Jimmy Potts, Kershaw’s truck driver and farm attendant for over seven years, knows Kershaw as well as anyone. “I’m out on the road with Sammy and live on his farm with my wife. I see Sammy every day. He has a heart of gold. He’s got band members like Steve Larson, J.D. White, Mark Thompson, Gary McGuire and personal manager James Duncan who are going on eight years with him. You don’t have people sticking with you that long in this business unless you’re treating them right. I love Sammy and them kids and family. I’d take a bullet for them.”
Potts says it’s not just family and loyal employees that Kershaw has a soft spot for. “When we were doing the video for “Southbound,” the older lady in the video said, ’I sure wish I could see that video when it’s finished. My TV’s been busted.’ Sammy whispered to me, ’Go over to the Wal-Mart and get her a nice TV to watch it on.’ That lady was floored!” Potts beams, “Sammy’s just like that.”
Kathi Mallec, Kershaw’s affable publicist, drove me all over Kaplan to help get a feel of where Kershaw comes from. Mallec has her own touching stories about her boss. “He has stood by me in good times and bad and been there when I really needed a friend. One time around Christmas, a kind-hearted employee over at Mercury Records was trying to help out a single mother at her apartment complex who was getting evicted. Sammy heard about it and made sure the woman had a roof over her head and a wonderful Christmas for her children.”
As we drove around the sleepy town of 5,000, it was Mother’s Day, and there were many touching scenes of festive family gatherings in the backyards of modest homes. Everywhere we went in Kaplan from Larry’s Grocery to Mickey’s Drive-In, we were treated like family.
When we drove up to the home where Kershaw grew up, there was delightful Cajun music blaring from the small frame house across the street. An elderly man was grilling delicious-smelling chicken. Rambunctious children were playing cheerfully, but when their voices grew louder than the music, a stern voice scolded them.
I quickly turned to Kershaw’s boyhood home and thought of young Sammy growing up in the rambling clapboard ranch with an alcoholic and abusive father, who died of cancer when Sammy was 11. Kershaw knows about pain, and that’s why he’s working so hard to help kids. He can’t stand for a child to hurt.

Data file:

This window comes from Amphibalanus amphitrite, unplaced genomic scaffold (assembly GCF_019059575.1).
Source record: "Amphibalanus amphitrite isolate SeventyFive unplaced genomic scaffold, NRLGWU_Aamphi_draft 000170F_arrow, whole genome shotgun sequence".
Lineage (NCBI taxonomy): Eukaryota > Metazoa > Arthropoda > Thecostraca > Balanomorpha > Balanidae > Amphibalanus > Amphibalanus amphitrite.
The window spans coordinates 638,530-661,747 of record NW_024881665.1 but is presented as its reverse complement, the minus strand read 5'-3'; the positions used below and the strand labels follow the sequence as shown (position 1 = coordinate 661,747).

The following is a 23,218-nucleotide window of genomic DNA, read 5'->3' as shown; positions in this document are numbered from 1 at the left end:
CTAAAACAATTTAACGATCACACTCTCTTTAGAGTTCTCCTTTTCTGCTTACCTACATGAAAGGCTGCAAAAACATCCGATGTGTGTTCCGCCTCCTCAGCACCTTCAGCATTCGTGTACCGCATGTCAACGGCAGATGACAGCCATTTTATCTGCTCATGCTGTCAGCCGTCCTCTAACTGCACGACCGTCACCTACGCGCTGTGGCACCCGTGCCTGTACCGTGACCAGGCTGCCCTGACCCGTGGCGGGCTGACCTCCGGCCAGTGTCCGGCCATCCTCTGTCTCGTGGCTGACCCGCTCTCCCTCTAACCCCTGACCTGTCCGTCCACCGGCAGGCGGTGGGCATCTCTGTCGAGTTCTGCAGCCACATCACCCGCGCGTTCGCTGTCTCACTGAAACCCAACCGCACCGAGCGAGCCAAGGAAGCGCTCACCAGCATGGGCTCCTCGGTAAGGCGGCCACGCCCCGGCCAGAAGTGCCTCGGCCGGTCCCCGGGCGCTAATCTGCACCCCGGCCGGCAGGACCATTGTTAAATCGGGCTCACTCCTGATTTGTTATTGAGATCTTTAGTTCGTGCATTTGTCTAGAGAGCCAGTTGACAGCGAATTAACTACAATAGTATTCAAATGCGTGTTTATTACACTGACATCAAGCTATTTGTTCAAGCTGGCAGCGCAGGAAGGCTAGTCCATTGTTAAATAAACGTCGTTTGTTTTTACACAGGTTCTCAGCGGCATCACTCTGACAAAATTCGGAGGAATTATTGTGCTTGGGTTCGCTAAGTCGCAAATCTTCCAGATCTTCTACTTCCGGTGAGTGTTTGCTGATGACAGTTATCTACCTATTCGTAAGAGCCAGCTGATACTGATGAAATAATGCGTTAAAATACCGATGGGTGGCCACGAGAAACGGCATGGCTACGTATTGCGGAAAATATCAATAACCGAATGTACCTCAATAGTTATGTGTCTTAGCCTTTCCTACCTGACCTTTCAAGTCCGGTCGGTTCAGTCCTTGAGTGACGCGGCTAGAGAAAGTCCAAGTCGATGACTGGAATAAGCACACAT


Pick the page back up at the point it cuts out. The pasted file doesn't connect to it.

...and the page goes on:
The boy from Kaplan had a dream to rise above the hard years of his childhood. “I had a big dream years ago when I was a boy,” Sammy stated reverently. “I started doing nightclubs when I was 12 years old. I was doing nightclubs five nights a week and going to school during the day. I had a bunch of big dreams, and I have fooled around and caught some of them. A lot of people used to tell me I would never be anything because I was a big dreamer. Well, maybe I was a dreamer, but the thing about it was is that I was a big dreamer.”
Sammy continued emphatically, “I wasn’t just a dreamer. If you are going to dream, you might as well dream big because you never know when you aren’t going to fool around and catch some of those dreams. Which dream would you rather catch? If you are going to dream, let’s dream for the big ones.”
The big dreams did come true for Sammy, but it was a long and bumpy road. Sammy remembers every twist and turn. “I had been playing music in nightclubs and hitting the hard road for 21 years. I got out of the music business for a little while, about a year and a half, to straighten out my life and get my life back together. But I always told everybody that I wasn’t quitting for good.”